Sunita Kumari opened the May 17th Women Deliver Conference plenary session, “Girl Power in Play: Leveling the Playing Field for Girls and Women.” Standing on stage in an athletic uniform, the 17 year old from Jharkland, India introduced herself by saying that her father is a farmer and her mother died last month. She then took a deep breath, cracked a smile and identified herself as a footballer.
“People think girls should not wear shorts. They think girls should not go outside and play,” she said in a slightly hesitant voice that consistently grew bolder. “But my friends and I, we do not care what people think.” Breaking all community norms and expectations, Sunita both plays and coaches football. She was also a member of the first Indian football team to compete in Spain.
— Divya Datta (@divyadat) May 17, 2016
Sunita attributes her mental and physical strength to sports, and I can relate. When I was 15 years old, I started playing tennis. Learning to sprint across the court in pursuit of flying balls helped me gain confidence, perseverance and assertiveness. I developed a strong sense of self and learned decision-making and negotiation skills. Fostering healthy relationships with peers and adults, I learn how to set goals and navigate disappointment. Although I wasn’t conscious of it then, I now realize that I was able to cultivate my power off of the court precisely because I had discovered my power on the court.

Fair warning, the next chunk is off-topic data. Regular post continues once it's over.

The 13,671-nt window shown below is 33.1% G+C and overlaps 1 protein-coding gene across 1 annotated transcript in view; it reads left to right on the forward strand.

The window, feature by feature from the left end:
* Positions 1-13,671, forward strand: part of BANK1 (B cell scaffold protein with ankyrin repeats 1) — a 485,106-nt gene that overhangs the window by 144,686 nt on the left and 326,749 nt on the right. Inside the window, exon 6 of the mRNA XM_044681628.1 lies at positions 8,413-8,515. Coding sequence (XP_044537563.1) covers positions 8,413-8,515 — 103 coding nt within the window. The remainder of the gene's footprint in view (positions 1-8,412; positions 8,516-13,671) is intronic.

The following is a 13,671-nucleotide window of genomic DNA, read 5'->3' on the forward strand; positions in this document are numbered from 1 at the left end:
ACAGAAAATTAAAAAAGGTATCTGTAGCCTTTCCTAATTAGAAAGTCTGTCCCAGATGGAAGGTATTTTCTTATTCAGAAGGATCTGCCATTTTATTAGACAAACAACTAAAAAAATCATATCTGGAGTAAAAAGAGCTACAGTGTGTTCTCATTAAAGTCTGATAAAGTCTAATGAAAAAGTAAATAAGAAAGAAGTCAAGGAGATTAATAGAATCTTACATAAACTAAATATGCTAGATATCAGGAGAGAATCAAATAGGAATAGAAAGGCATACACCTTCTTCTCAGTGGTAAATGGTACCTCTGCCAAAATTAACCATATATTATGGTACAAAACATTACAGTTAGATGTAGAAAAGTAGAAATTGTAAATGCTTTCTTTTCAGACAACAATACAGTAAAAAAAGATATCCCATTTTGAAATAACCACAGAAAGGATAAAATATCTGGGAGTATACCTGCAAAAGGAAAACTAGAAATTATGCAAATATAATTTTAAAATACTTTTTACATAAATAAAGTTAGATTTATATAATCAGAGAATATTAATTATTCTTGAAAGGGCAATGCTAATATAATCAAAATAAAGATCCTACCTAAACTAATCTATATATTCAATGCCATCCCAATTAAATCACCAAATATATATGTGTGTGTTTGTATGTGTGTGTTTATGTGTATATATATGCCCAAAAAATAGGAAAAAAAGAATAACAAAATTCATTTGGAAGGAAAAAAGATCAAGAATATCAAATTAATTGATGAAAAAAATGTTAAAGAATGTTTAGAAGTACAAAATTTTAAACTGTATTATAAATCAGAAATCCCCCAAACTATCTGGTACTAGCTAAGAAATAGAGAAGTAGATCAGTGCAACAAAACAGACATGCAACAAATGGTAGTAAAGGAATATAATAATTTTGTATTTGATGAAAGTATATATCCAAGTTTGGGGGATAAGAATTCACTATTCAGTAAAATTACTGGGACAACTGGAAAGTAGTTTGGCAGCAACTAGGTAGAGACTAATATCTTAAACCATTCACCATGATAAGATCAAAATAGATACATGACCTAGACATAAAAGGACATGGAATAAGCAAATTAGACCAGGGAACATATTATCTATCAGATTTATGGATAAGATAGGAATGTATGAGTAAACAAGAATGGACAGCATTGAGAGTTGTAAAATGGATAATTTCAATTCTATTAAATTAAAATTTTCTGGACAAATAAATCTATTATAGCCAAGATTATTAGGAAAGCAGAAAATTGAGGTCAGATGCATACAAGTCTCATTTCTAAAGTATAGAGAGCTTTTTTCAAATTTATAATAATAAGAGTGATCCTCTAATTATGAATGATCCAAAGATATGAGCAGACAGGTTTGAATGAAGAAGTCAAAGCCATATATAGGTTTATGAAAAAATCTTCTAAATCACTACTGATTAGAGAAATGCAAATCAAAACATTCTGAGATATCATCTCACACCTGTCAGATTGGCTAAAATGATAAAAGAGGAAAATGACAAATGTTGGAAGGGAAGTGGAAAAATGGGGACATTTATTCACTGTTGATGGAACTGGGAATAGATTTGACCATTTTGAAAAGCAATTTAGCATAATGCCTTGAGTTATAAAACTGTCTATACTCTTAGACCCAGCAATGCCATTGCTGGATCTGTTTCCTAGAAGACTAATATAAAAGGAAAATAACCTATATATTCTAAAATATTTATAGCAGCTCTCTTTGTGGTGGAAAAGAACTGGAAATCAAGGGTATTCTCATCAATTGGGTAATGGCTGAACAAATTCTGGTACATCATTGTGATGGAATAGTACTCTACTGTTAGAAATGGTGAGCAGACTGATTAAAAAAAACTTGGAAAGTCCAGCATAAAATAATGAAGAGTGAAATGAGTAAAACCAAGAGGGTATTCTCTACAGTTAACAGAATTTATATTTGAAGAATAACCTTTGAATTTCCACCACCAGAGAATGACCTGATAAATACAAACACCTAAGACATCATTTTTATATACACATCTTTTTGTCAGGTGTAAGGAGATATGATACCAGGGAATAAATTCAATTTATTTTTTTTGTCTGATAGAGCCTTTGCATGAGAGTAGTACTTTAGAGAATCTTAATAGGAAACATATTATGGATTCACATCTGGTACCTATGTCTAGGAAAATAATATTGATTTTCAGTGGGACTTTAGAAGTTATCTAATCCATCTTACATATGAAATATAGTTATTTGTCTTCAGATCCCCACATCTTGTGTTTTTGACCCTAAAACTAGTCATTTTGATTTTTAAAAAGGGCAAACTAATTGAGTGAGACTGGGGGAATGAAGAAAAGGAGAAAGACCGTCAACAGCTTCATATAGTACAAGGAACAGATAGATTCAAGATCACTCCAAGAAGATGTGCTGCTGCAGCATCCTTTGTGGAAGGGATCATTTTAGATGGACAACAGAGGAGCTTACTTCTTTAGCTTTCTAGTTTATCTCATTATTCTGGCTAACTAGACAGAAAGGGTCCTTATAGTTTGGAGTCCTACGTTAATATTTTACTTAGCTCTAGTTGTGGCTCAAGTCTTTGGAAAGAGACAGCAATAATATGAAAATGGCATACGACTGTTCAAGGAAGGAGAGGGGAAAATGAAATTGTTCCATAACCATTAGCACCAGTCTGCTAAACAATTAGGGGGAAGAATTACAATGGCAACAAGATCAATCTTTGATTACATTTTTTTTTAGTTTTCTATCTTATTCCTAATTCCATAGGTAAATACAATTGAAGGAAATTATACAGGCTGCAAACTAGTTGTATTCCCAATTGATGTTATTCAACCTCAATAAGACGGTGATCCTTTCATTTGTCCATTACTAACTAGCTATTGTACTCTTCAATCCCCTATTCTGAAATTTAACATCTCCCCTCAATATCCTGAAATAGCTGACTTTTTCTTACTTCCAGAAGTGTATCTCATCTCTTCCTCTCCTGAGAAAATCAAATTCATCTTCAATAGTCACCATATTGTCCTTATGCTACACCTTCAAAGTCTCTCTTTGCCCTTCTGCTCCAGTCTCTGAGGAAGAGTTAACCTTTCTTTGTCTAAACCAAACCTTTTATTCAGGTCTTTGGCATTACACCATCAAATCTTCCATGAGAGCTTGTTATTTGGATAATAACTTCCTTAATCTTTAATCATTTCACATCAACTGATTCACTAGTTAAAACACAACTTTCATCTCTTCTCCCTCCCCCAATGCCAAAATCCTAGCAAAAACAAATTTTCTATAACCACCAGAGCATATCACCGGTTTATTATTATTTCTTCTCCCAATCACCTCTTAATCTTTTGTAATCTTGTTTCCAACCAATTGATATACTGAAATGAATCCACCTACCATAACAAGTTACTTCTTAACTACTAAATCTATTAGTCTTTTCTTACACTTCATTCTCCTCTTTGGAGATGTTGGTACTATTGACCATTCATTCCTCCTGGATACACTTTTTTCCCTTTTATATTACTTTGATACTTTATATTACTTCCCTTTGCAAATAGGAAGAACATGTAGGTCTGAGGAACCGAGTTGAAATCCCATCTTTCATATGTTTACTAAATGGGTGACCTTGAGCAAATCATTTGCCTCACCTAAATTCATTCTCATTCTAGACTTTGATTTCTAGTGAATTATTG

In my work with adolescent girls, I sometimes use sports as an entry point for life skills programming. While it can be an ice breaker, it can also introduce taboo topics like sexual and reproductive health and gender based violence. Other times, the sport itself is enough to initiate change. When girls play sports, they break gender stereotypes and community expectations. During the plenary, Moyo Dodd, member of the Executive Committee of FIFA and chair of its Task Force on Women’s Football, said that “perhaps there is no better way to teach boys that their sisters and their female friends belong in the world just as much as them than to look across the field and see girls there with them.”
Sunita agrees. “Many of my school friends got married and one had a child,” she said when sharing how sports impacted her life. “If I hadn’t played football,” she added solemnly, “I might be married too.”
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Featured photo credit: Women Deliver